G.
    Mangalarga Marchador: Uma Raça, Uma Paixão


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  7. #67
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    Quote Originally Posted by wendy View Post

    Most of our veg and fruit seem to be grown locally. And no one waters their lawns, or their gardens, or their lush pastures or hay fields- we get rain.
    The golf courses are, however, a blot on the environment with their heavy chemical use.
    I don't think you are that far from me. I am SE PA. Most of my veg and fruit are NOT grown locally for a majority of the year and anything citrus is never local. In season my local supermarket will promote the local corn, apples, peppers, broccoli and asparagus. Not now. I don't see how you think that most of the vegatables and fruits are grown locally in PA, certainly not year round.

    I am thinking we either irrigate CA to be able to eat fresh US fruits/vegatable year round or buy more of it from Central/South America.
    Oh, well, clearly you're not thoroughly indoctrinated to COTH yet, because finger pointing and drawing conclusions are the cornerstones of this great online community. (Tidy Rabbit)


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  8. #68
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    Quote Originally Posted by SonnysMom View Post
    I don't think you are that far from me. I am SE PA. Most of my veg and fruit are NOT grown locally for a majority of the year and anything citrus is never local. In season my local supermarket will promote the local corn, apples, peppers, broccoli and asparagus. Not now. I don't see how you think that most of the vegatables and fruits are grown locally in PA, certainly not year round.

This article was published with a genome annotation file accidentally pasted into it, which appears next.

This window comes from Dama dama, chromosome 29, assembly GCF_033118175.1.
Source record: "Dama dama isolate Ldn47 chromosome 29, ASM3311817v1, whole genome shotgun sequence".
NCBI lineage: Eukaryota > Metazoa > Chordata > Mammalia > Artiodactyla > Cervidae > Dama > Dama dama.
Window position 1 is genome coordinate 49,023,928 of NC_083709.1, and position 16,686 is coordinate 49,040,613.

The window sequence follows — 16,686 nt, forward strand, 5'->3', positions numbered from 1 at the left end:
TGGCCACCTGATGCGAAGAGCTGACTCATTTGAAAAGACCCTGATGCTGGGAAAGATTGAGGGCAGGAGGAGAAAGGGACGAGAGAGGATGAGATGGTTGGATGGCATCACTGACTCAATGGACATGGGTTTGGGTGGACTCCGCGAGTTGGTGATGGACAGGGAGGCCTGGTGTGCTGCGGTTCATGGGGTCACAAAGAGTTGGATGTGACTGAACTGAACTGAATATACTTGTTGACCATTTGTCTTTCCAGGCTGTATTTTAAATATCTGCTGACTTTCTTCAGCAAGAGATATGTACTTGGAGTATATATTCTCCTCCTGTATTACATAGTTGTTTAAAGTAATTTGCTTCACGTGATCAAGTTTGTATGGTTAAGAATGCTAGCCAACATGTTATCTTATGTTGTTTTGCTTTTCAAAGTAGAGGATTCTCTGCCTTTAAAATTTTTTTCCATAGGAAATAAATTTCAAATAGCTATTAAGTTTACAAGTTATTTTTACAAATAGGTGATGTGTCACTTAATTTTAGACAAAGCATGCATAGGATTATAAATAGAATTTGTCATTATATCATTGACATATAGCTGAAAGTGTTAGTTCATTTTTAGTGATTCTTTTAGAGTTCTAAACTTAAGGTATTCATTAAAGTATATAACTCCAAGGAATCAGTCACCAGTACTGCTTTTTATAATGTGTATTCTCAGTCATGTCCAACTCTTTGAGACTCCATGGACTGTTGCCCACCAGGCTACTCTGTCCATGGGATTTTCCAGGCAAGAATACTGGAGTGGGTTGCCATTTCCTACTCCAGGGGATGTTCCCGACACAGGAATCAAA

I am thinking we either irrigate CA to be able to eat fresh US fruits/vegatable year round or buy more of it from Central/South America.
    Or we eat like our grandparents did...seasonally available fruits and vegetables.
    "We can judge the heart of a man by his treatment of animals." ~Immanuel Kant


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  9. #69
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    Quote Originally Posted by LauraKY View Post
    Or we eat like our grandparents did...seasonally available fruits and vegetables.

    This...

    Years ago, I lived for a while in a small town in Japan... I'd forgotten what the annual cycle of fruits and veggies was like, but boy they were delicious fresh and in season. I still remember when nashi - what we call Asian pears - appeared. They hadn't made it to the US yet, so I was surprised and delighted to learn about such a delicious fruit (for the weeks it was available.)

    As far as continuing to rely on California - not only are the aquifers getting drained, there is salt build up in the some of the soil, so I'm not sure how long this party is going to last.